There were a few England players who stepped up this tournament. Palmer and Watkins clearly capitalized on the minutes given them. Ivan Toney and Eberechi Eze also flashed in lesser cameos. Marc Guehi and John Stones were largely solid for England’s back line. Manchester United’s Kobbie Mainoo, though uninspiring in the final contest, showed promise of filling the gaping midfield hole lamented by Southgate before and during the tournament.

The England manager did not wait long to announce his resignation from the England post on Tuesday. His legacy is complicated. His style of play, sometimes undecipherable, would frustrate fans. He tended to stay with underperforming players seemingly out of a sense of loyalty. While Sunday’s loss to an impressive Spain side was less painful than the dashed golden opportunity versus Italy four years earlier, there remains a sense that a star-studded lineup once again fell short when victory was within its grasp. A squad which included the best of the Premier League also included the best player from both the Bundesliga (Kane) and La Liga (Bellingham). The draw this tournament was incredibly favorable and Sunday’s finals opponent lost its best player at halftime of a goalless game. The opportunity was great, but the performance was small as England again missed a chance to bring an international trophy back to the land of the game’s origin for the first time since 1966.

And yet Gareth Southgate’s accomplishments are second only to the manager of that World Cup champion, Alf Ramsey. Since that 1966 championship, England had won only seven  knockout matches in major tournament play. Southgate delivered nine such victories, taking England to the two European championship finals and semifinal and quarterfinal finishes in his two World Cups. Southgate also has been credited with restoring a positive culture around a program reeling upon his arrival in 2016 following the abrupt and messy departure of one match England Manager Sam Allardyce. It remains to be seen whether Southgate’s many critics among England supporters will rue what they wished for.

Thursday, July 11, 2024

Euro 24 The Final Awaits: Lions Roar While France Grinds To A Stop; England Versus Spain In Final

England came from behind for a third consecutive knockout match, advancing to Sunday’s European Championship final with a 2-1 win over the Netherlands. Late game heroics have been the norm for The Three Lions who have struggled for long stretches of play during this tournament. Wednesday’s victory was just the second time in six matches that England has won before extra time or penalties.

Important late match substitutions have also been a storyline and the semifinal win was no exception. Aston Villa’s Ollie Watkins delivered the winner in the 90th minute against the Netherlands after Chelsea’s Cole Palmer threaded a pass through the Dutch defense. Neither player made their appearance until 80 minutes had already gone by as Gareth Southgate again found late hour magic on his bench. Palmer has become a regular second half substitution. Watkins had been an afterthought since a cameo in the group stages. Brentford’s Ivan Toney had been the favored late entering striker in England’s last two matches. The Villa man, however, seemed unsurprised by both his appearance and his heroics, recounting to the media how he had told Palmer before the match how things would end with Palmer setting up his teammate for Watkins’ first goal of the tournament.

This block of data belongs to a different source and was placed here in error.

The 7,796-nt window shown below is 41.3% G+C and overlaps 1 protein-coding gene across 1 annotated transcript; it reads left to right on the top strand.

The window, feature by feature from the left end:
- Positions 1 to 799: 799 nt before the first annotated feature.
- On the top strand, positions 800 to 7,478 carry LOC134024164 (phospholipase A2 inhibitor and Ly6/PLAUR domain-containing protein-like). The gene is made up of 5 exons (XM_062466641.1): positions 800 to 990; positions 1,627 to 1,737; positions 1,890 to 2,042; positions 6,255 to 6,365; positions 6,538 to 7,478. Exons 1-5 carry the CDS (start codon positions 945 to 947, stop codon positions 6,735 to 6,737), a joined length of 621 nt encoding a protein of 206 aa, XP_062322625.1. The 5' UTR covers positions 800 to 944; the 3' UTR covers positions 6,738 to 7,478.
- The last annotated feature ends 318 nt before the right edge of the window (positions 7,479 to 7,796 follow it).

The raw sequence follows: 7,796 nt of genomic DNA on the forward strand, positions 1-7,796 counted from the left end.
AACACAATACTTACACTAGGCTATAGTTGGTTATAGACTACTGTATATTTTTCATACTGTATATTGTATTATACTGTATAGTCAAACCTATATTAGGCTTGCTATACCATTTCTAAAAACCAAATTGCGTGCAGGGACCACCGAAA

The glorious ending was far over the horizon when England started poorly against the Dutch. Just as they had done in their previous two knockout matches, England conceded first. Xavi Simons scored for the Dutch just seven minutes into the match after taking the ball from Arsenal’s Declan Rice and easily beating Everton goalkeeper Jordan Pickford. The early wake-up call seemed to rouse the English side to some heretofore little seen attacking play. The equalizer came by way of a penalty kick from Harry Kane at the 18-minute mark after his shot follow-through was interrupted by the Netherlands’ Denzel Dumfries’ studs. Shortly thereafter, Dumfries would clear a shot off the line fired by England’s Phil Foden. A resurgent Foden would hit the bar with another shot attempt as England applied pressure through the balance of the first half. After the break, that attacking intent would seem a mirage as England played most of the second half in the manner of previous matches, generating little but snores, and a few catcalls, from English supporters. Palmer and Watkins would then enter and change all that.